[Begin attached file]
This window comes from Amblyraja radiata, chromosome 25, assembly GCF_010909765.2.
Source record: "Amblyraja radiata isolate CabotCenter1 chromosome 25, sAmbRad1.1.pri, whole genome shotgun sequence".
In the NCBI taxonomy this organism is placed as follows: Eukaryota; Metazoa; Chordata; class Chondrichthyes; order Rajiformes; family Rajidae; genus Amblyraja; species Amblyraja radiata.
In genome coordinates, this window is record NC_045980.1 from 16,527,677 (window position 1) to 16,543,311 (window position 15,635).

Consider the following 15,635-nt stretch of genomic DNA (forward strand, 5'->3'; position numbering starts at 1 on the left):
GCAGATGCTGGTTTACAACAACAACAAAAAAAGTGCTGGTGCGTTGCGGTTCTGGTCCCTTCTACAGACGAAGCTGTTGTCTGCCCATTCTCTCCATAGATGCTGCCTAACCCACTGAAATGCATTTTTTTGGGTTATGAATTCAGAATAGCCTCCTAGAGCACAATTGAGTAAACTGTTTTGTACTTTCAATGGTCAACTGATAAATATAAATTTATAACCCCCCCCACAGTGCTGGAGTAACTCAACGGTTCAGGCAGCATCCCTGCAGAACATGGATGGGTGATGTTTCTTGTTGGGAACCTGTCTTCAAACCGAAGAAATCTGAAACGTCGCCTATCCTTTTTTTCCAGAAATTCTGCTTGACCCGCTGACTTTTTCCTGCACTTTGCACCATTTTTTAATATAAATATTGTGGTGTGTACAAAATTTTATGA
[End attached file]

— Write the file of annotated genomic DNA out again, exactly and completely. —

This window comes from Amblyraja radiata, chromosome 25, assembly GCF_010909765.2.
Source record: "Amblyraja radiata isolate CabotCenter1 chromosome 25, sAmbRad1.1.pri, whole genome shotgun sequence".
In the NCBI taxonomy this organism is placed as follows: Eukaryota; Metazoa; Chordata; class Chondrichthyes; order Rajiformes; family Rajidae; genus Amblyraja; species Amblyraja radiata.
In genome coordinates, this window is record NC_045980.1 from 16,527,677 (window position 1) to 16,543,311 (window position 15,635).

Consider the following 15,635-nt stretch of genomic DNA (forward strand, 5'->3'; position numbering starts at 1 on the left):
GCAGATGCTGGTTTACAACAACAACAAAAAAAGTGCTGGTGCGTTGCGGTTCTGGTCCCTTCTACAGACGAAGCTGTTGTCTGCCCATTCTCTCCATAGATGCTGCCTAACCCACTGAAATGCATTTTTTTGGGTTATGAATTCAGAATAGCCTCCTAGAGCACAATTGAGTAAACTGTTTTGTACTTTCAATGGTCAACTGATAAATATAAATTTATAACCCCCCCCACAGTGCTGGAGTAACTCAACGGTTCAGGCAGCATCCCTGCAGAACATGGATGGGTGATGTTTCTTGTTGGGAACCTGTCTTCAAACCGAAGAAATCTGAAACGTCGCCTATCCTTTTTTTCCAGAAATTCTGCTTGACCCGCTGACTTTTTCCTGCACTTTGCACCATTTTTTAATATAAATATTGTGGTGTGTACAAAATTTTATGA